When Best wasn't good enough

Original Band Shot

Yet another 50th anniversary is upon us. For Beatles’ fans this is a big one. On 8/16/62 the Fab Four abruptly fired drummer Pete Best—an integral part of the “wall of sound” that helped propel them to local stardom in Liverpool—and replaced him with Ringo Starr.

This sacking occurred only 19 days before the band was scheduled to record their first single for Parlophone Records. An unusual business move, given the timing and the fact that Pete was the most popular member of the band, especially with the increasingly frenzied female fandom. Why did it happen? Inquiring minds want to know…

Well, like SO many things in life, it depends on whom you talk to. The “official version”—which gets endlessly recycled in Beatles lit—is that Pete was a stop-gap choice for drummer and that John Lennon, Paul McCartney, and George Harrison had coveted Ringo (aka Richard Starkey) for months.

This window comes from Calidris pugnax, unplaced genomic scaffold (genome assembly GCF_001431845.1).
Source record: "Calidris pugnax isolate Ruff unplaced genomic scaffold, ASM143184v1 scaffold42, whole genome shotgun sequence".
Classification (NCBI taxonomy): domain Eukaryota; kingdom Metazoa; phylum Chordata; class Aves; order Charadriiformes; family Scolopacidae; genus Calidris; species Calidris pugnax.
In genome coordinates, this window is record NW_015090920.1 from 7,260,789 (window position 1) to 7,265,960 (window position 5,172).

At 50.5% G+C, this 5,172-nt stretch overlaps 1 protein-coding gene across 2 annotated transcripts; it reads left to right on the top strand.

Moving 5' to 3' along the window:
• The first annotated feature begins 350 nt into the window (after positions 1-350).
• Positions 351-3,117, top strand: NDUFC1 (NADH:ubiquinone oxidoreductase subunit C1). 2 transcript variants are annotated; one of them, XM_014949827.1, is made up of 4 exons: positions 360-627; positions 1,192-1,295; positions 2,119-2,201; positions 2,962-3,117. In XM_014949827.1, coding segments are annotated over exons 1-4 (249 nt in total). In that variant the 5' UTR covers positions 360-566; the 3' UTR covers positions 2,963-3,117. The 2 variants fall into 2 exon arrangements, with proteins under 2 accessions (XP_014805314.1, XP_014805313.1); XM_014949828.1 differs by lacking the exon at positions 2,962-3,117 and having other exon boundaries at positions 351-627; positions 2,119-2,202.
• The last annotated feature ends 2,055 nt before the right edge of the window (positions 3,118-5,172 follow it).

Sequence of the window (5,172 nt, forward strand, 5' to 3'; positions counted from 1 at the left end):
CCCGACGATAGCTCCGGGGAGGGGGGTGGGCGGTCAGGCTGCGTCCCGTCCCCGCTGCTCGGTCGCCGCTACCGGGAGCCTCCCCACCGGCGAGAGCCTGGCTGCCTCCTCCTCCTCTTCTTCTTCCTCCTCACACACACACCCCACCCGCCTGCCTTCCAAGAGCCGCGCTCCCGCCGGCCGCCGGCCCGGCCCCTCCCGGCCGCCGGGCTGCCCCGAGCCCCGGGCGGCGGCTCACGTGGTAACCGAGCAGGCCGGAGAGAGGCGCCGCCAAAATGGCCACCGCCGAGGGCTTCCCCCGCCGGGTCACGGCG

Producer George Martin had told John and Paul at the band’s audition session for Parlophone that Pete wasn’t sufficiently top grade for recording purposes (though bands would often use a different drummer as a recording specialist and keep the original drummer for live performances). But this was the final straw for the band. With a recording contract in hand and a recording session around the corner, The Beatles—as the story goes—decided it was now or never to make the upgrade. Yet they felt too guilty to break the news to Pete themselves, and handed it off to manager Brian Epstein to do the dirty work. John, Paul, and George never spoke to Pete, then or ever again.